New wind energy production facilities are being build to accommodate demands for more, renewable, emission-free energy. This development is most often in windy, remote parts of the United States, so new transmission infrastructure capacity is also needed for shipment of energy from prairies, hilltops and shorelines to distant population centres.
Well known environmental effects from wind energy development have included direct mortality to birds and bats. However, there is a more subtle effect also at play. "Habitat fragmentation" is an impact caused by the siting and presence of infrastructure features on wildlife species. Instead of direct mortality, there is behavioural avoidance of such features because of activity, noise and even simply the presence of vertical structure that are different from the original nature of the habitat. This fragmentation threatens to make some of the last remaining habitat for declining species, especially grassland birds, usable by them.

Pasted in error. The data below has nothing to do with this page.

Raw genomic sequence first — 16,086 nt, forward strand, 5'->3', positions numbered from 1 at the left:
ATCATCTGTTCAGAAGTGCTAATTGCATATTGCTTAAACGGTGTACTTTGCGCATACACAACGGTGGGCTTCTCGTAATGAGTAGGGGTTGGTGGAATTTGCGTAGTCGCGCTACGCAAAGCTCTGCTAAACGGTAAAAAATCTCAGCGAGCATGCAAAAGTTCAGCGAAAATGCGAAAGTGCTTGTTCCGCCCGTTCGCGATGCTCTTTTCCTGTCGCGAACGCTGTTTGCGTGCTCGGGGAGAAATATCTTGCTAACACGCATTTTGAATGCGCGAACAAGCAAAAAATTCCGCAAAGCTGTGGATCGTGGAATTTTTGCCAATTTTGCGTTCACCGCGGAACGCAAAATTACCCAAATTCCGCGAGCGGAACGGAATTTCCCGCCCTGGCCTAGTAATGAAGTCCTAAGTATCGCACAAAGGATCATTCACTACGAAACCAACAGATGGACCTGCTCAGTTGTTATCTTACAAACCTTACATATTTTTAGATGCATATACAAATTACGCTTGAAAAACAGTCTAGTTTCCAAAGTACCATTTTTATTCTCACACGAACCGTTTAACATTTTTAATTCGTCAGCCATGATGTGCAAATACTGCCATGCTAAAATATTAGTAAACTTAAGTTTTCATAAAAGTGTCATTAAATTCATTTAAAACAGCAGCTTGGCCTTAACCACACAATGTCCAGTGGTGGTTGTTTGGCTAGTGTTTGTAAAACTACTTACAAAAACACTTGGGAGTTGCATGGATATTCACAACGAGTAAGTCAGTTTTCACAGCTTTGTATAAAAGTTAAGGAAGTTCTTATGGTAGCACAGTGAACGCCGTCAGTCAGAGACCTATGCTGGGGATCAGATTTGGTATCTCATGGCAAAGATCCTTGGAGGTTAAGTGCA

Prairie grouse such as prairie chickens and sage grouse appear to be particularly susceptible to habitat fragmentation due to the presence of vertical structure. Other species such as the grasshopper sparrow have also been shown to avoid such features. It is believed that these species have evolved to avoid any vertical structure because it can serve as a perch for bird-eating raptors, including eagles, hawks, falcon, and owls. Certain life cycle stages, such as nesting and chick rearing, appear to be most vulnerable to these fragmentation influences.
Some of the research contributing to concern over habitat fragmentation, along with the mechanism of such fragmentation, will be presented. Solutions will also be offered for the siting of wind energy facilities and transmission lines to avoid this negative environmental impact.